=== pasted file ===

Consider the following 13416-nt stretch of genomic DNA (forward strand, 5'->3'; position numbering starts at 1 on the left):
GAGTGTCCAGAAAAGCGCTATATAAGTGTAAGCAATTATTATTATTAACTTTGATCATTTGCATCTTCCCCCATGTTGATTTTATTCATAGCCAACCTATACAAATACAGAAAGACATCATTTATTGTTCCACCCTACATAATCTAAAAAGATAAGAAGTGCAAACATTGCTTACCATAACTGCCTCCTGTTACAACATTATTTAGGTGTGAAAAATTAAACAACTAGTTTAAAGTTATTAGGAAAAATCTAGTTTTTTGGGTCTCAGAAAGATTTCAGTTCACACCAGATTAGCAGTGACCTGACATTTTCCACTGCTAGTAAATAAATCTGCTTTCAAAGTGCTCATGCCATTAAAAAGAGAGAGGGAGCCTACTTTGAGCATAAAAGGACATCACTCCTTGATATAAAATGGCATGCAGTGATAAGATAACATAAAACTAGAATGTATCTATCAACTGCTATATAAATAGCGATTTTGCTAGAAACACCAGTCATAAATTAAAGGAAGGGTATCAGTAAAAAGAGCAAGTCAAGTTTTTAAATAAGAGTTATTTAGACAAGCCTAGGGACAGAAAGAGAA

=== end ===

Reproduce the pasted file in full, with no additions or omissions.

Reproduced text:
Consider the following 13416-nt stretch of genomic DNA (forward strand, 5'->3'; position numbering starts at 1 on the left):
GAGTGTCCAGAAAAGCGCTATATAAGTGTAAGCAATTATTATTATTAACTTTGATCATTTGCATCTTCCCCCATGTTGATTTTATTCATAGCCAACCTATACAAATACAGAAAGACATCATTTATTGTTCCACCCTACATAATCTAAAAAGATAAGAAGTGCAAACATTGCTTACCATAACTGCCTCCTGTTACAACATTATTTAGGTGTGAAAAATTAAACAACTAGTTTAAAGTTATTAGGAAAAATCTAGTTTTTTGGGTCTCAGAAAGATTTCAGTTCACACCAGATTAGCAGTGACCTGACATTTTCCACTGCTAGTAAATAAATCTGCTTTCAAAGTGCTCATGCCATTAAAAAGAGAGAGGGAGCCTACTTTGAGCATAAAAGGACATCACTCCTTGATATAAAATGGCATGCAGTGATAAGATAACATAAAACTAGAATGTATCTATCAACTGCTATATAAATAGCGATTTTGCTAGAAACACCAGTCATAAATTAAAGGAAGGGTATCAGTAAAAAGAGCAAGTCAAGTTTTTAAATAAGAGTTATTTAGACAAGCCTAGGGACAGAAAGAGAA